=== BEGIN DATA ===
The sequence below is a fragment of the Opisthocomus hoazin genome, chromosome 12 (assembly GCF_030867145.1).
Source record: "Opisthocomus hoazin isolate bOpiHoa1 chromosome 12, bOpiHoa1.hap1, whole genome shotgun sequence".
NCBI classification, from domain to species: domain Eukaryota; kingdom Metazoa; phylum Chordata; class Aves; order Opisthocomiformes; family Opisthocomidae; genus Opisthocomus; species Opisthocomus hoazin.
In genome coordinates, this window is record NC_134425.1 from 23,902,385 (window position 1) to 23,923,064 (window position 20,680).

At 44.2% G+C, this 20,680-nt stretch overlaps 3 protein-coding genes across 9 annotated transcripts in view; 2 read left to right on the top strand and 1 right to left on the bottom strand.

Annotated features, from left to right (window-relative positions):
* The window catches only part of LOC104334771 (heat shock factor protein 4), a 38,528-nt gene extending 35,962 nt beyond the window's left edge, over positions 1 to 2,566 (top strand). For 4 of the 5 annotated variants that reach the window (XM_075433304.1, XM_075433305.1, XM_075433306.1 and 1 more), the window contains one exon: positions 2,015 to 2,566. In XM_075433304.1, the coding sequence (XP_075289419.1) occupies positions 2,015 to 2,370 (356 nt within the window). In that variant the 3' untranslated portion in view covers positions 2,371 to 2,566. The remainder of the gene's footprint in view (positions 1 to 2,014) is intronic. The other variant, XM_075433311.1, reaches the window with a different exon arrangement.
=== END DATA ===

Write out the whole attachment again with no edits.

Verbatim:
The sequence below is a fragment of the Opisthocomus hoazin genome, chromosome 12 (assembly GCF_030867145.1).
Source record: "Opisthocomus hoazin isolate bOpiHoa1 chromosome 12, bOpiHoa1.hap1, whole genome shotgun sequence".
NCBI classification, from domain to species: domain Eukaryota; kingdom Metazoa; phylum Chordata; class Aves; order Opisthocomiformes; family Opisthocomidae; genus Opisthocomus; species Opisthocomus hoazin.
In genome coordinates, this window is record NC_134425.1 from 23,902,385 (window position 1) to 23,923,064 (window position 20,680).

At 44.2% G+C, this 20,680-nt stretch overlaps 3 protein-coding genes across 9 annotated transcripts in view; 2 read left to right on the top strand and 1 right to left on the bottom strand.

Annotated features, from left to right (window-relative positions):
* The window catches only part of LOC104334771 (heat shock factor protein 4), a 38,528-nt gene extending 35,962 nt beyond the window's left edge, over positions 1 to 2,566 (top strand). For 4 of the 5 annotated variants that reach the window (XM_075433304.1, XM_075433305.1, XM_075433306.1 and 1 more), the window contains one exon: positions 2,015 to 2,566. In XM_075433304.1, the coding sequence (XP_075289419.1) occupies positions 2,015 to 2,370 (356 nt within the window). In that variant the 3' untranslated portion in view covers positions 2,371 to 2,566. The remainder of the gene's footprint in view (positions 1 to 2,014) is intronic. The other variant, XM_075433311.1, reaches the window with a different exon arrangement.